Two more dead on Mount Rainier
Seattle Times staff reporter
Eight days after three people perished on Mount Rainier, the 14,411-foot volcano yesterday claimed the lives of two more climbers.
Benjamin Hernstedt, 25, of Tigard, Ore., and Jeffrey Dupuis, 21, of Big Flats, N.Y., were taking the popular Ingraham Glacier route on the south side of the mountain when they appeared to have slid down a steep slope, said Jill Hawk, chief ranger of Mount Rainier National Park.
Their bodies were discovered from the air around 5:30 p.m. at 12,500 feet and were recovered by a Chinook helicopter a few hours later.
It's not clear when the accident occurred, although a park ranger happened upon the two men at Ingraham Flats, at 11,200 feet, at about 9 p.m. Wednesday, when they were beginning an ascent to the summit. He asked why they were making the attempt earlier than most.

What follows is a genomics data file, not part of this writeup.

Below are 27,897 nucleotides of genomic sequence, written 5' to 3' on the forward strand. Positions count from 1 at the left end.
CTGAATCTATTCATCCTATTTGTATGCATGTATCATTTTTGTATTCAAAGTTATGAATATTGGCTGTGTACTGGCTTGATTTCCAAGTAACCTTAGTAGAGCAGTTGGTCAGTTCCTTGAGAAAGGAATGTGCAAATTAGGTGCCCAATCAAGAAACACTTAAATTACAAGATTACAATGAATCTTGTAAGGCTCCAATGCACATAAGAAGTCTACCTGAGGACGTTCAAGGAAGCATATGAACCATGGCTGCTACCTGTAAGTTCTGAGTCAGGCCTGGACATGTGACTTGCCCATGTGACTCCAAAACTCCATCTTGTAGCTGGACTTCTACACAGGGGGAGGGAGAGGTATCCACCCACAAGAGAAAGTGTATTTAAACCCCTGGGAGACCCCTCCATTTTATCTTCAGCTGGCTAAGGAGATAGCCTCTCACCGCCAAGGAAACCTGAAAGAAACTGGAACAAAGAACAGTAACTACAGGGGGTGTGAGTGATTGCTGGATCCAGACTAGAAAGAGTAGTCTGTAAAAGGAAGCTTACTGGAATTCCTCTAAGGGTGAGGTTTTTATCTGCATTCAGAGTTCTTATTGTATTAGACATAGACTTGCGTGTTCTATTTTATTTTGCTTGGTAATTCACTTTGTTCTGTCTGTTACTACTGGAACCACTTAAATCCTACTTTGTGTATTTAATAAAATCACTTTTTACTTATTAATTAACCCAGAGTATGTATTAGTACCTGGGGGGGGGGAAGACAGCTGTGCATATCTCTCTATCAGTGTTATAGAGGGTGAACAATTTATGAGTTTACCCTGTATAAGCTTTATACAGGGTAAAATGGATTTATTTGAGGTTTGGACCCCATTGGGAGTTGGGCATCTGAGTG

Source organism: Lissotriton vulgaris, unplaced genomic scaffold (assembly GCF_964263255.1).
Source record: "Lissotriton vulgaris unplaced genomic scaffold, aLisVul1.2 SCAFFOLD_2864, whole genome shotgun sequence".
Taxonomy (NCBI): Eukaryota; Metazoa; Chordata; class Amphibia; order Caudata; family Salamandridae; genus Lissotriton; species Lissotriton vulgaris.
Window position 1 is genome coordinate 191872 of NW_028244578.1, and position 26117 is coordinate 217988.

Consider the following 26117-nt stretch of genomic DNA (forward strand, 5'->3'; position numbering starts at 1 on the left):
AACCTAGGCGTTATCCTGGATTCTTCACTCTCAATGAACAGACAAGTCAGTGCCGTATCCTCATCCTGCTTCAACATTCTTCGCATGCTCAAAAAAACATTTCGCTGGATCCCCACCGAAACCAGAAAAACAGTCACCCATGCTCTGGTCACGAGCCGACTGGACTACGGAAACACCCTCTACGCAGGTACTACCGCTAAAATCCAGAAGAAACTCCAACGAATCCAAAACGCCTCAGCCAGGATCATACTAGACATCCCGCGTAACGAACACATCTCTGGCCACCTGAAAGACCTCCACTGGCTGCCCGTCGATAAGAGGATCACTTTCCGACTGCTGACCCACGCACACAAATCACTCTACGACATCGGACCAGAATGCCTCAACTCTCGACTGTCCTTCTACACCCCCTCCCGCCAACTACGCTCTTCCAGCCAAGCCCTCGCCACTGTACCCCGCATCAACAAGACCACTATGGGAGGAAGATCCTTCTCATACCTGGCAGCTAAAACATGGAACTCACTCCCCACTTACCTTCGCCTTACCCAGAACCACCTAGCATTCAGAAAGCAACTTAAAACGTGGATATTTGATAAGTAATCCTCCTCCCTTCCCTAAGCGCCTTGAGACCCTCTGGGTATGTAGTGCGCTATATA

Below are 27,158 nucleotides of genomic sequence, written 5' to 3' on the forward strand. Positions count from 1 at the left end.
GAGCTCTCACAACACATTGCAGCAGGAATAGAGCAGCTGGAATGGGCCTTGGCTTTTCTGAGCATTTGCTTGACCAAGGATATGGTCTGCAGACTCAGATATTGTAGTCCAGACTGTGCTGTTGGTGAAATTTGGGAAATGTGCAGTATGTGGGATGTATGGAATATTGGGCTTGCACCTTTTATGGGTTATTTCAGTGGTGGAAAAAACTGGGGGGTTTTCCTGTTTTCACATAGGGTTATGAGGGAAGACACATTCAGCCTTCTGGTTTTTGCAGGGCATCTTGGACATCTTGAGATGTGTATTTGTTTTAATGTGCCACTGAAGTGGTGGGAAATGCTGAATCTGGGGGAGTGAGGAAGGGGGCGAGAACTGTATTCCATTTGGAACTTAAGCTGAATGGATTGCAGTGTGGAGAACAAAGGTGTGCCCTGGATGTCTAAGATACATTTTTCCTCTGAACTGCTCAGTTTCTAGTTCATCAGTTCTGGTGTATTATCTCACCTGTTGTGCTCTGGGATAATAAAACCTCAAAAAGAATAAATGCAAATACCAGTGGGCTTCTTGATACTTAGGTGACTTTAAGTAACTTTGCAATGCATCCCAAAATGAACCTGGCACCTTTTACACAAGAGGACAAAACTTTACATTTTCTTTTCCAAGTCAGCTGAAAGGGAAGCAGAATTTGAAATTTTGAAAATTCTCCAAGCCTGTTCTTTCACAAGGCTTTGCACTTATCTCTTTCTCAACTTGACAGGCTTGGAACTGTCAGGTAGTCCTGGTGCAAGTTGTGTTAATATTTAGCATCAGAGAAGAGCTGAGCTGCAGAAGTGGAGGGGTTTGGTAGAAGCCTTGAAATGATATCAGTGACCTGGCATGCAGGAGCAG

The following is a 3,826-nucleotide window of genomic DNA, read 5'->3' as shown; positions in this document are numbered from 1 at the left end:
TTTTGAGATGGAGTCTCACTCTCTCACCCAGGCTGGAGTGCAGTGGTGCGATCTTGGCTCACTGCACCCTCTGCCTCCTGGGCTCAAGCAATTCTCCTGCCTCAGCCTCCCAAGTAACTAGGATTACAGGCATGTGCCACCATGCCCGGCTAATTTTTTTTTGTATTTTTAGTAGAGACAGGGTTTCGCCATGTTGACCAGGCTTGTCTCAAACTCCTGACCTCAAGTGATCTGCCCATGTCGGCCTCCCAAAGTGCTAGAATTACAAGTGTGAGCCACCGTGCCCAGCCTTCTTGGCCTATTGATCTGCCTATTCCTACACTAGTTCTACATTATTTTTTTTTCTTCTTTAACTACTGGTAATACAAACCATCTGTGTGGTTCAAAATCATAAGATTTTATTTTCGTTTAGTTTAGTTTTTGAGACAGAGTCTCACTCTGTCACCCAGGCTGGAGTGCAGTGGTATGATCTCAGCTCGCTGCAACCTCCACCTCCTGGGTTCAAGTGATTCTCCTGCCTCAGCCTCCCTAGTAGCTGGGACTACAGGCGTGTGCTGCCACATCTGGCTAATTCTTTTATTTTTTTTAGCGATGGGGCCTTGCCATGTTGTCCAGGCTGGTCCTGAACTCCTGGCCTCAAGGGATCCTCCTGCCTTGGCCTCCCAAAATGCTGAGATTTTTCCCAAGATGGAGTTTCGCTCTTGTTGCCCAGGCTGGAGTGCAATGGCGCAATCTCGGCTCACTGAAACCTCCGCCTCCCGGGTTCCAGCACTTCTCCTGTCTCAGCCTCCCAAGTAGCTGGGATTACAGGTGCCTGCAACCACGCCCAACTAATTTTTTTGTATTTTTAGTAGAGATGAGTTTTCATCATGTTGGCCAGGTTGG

"The weather had been cold and windy, and he noted that they were traveling without overnight gear," said Hawk. "It's very common for experienced climbers to travel light, to do a summit climb and come back down, but you always want to be sure that they're experienced."
Hawk said most climbers leave around midnight or 1 a.m. for the summit.
"That was one reason why the ranger questioned them," she said.
Earlier yesterday, rangers got a call that a climbing party had fallen into a crevasse. A guide and two clients fell, but the guide managed to extricate himself. After assisting in the rescue of the two clients, rangers checked on the tent of Hernstedt and Dupuis.
"It was obvious that no one had been there for the evening," Hawk said. "It had been all night, 17 to 18 hours. They should have been back to the tent from the summit."
The search began for the men then. According to cards they filled out before their climb, neither had climbed Mount Rainier before, Hawk said.
It appeared the men had reached the summit and were descending when they fell, she said.
On May 29, Cornelius Beilharz, and Grit Kleinschmidt, both 26 and from Germany, and Keeta Owens, 21, of Lebanon, Ore., fell high on the mountain in fierce winds and a whiteout.
Andreas Kurth, 29, also from Germany, was the group's lone survivor.